Volunteer drivers should not be stopping to conduct personal business while a customer is in the vehicle. However, volunteers are permitted and encouraged to do things for themselves during the time a volunteer driver is waiting for a customer, provided that such activity does not interfere with a scheduled pickup time. Volunteer drivers are also encouraged to take short rest breaks if they are fatigued during long trips. In addition, volunteers are also permitted to stop and eat when it is necessary to do so.
If a volunteer driver needs to wait for a customer, the volunteer may leave and return later to pick up the customer. The volunteer driver and customer may make such arrangements in advance through dispatch or by themselves during the outbound portion of the ride.
If a volunteer driver stops somewhere to eat, the customer is expected to have enough money to purchase his/her own food. Volunteer drivers are not reimbursed for any food that they purchase for the customer. Customers are not permitted to consume food or drink inside the volunteer’s vehicle without permission from the volunteer driver to do so. Volunteer drivers are not permitted to eat while operating the vehicle.
Volunteer drivers may provide transportation to multiple customers that may have different destinations. This is called a coordinated ride, and it is the goal of rural transportation systems to provide such rides. Therefore, customers must be patient and willing to share volunteer drivers. Furthermore, volunteer driver fares are divided by the total number of people that ride together, so there is a financial incentive for customers to coordinate rides.
Smoking and the use of other tobacco products are not permitted inside the volunteer driver vehicle without permission from the volunteer driver to do so.
Animals are permitted to ride along with a volunteer driver provided the volunteer driver agrees to transport animals. Some volunteer drivers will allow animals in their vehicles while others will not.
Passengers are required to adhere to state and federal laws regarding the use of seat belts, car seats, and booster seats. If car or booster seats are required, customers should provide their own seats and be prepared to strap them into the volunteer driver’s vehicle.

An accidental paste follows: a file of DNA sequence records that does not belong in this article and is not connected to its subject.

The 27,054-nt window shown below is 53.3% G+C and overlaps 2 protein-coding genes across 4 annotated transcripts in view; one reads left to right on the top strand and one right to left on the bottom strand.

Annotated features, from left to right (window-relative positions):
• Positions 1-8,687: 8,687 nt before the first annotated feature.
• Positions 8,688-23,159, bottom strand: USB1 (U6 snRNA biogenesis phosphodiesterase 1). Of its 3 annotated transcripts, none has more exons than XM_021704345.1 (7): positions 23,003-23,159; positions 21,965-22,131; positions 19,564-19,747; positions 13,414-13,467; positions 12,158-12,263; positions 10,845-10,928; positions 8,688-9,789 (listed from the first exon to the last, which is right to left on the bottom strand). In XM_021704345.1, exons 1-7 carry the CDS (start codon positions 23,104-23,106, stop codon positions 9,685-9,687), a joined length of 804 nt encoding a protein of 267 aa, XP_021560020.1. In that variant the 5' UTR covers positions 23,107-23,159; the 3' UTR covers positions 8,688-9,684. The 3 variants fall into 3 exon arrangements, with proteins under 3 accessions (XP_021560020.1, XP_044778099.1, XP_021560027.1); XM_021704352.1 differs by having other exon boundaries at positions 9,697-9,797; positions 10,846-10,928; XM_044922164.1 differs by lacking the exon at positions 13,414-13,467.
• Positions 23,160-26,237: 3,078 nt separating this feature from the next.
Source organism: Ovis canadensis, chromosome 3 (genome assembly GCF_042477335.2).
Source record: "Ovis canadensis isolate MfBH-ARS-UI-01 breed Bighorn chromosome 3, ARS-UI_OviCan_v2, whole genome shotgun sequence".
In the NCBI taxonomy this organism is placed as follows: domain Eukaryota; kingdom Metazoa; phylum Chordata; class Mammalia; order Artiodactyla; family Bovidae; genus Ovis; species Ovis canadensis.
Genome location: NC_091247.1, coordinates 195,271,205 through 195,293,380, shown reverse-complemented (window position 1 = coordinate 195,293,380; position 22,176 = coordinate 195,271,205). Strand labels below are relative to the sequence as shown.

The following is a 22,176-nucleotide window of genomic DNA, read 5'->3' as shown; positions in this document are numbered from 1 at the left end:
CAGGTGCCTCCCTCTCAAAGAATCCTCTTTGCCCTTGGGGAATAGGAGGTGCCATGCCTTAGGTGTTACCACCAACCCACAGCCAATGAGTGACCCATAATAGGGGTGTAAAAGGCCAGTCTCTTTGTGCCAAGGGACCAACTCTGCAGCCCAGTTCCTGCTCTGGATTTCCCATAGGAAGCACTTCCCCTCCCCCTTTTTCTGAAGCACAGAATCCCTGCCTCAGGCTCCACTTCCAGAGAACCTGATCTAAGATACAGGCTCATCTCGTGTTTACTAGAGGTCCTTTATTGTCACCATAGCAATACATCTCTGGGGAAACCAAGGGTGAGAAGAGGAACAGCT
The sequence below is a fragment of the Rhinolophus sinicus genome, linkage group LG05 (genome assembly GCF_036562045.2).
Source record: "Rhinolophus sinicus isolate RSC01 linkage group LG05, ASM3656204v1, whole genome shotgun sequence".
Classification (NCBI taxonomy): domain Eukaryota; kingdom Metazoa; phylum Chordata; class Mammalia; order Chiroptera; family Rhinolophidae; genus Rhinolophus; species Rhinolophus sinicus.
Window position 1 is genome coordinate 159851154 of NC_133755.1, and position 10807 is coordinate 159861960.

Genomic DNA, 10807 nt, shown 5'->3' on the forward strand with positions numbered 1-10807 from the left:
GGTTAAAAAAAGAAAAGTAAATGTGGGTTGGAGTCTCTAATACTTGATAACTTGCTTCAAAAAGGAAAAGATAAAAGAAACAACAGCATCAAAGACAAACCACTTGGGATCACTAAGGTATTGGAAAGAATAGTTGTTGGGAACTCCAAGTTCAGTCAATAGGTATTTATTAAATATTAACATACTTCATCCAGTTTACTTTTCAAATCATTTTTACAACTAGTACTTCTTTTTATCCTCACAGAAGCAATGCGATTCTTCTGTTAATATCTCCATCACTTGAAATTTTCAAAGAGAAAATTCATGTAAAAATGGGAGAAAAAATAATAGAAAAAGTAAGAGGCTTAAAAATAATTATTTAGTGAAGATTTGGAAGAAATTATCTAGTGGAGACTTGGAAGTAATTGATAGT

Volunteer drivers are not permitted to accept tips. In fact, the practice of volunteers accepting tips violates federal regulations and may put the transit program at risk of losing funding. Rather, we strongly encourage customers to simply thank the volunteer for his/her time.
The practice of customers arranging rides and making payments for transportation services directly with registered volunteer drivers outside the scope of the transit system is prohibited. Trailblazer invests a great deal of time and money to screen and certify volunteer drivers and their vehicles, so the volunteers are a resource that must be protected and reserved for the transit system. However, volunteer drivers are welcome to drive for other non-profit organizations.
The volunteer driver program is a comprehensive, highly coordinated transportation initiative that is funded by multiple sources. Due to certain limitations with one of our funding sources, the transit system needs to account for certain rides differently. Therefore, the volunteer driver program consists of two different services referred to as 1) the Trailblazer Transit volunteer driver program and 2) the SMART volunteer driver program.
The Trailblazer Transit designation refers to all rides provided within the 5311 service plan overseen by the Minnesota Department of Transportation. SMART is an acronym for Sibley McLeod Auxiliary Regional Transit and refers to all the transportation provided that does not meet the criteria of the 5311 service plan administered by MnDOT. The fare structure is the only difference between the two programs from a customer’s standpoint. Please refer to the fare structure handout or contact the dispatch center for additional information.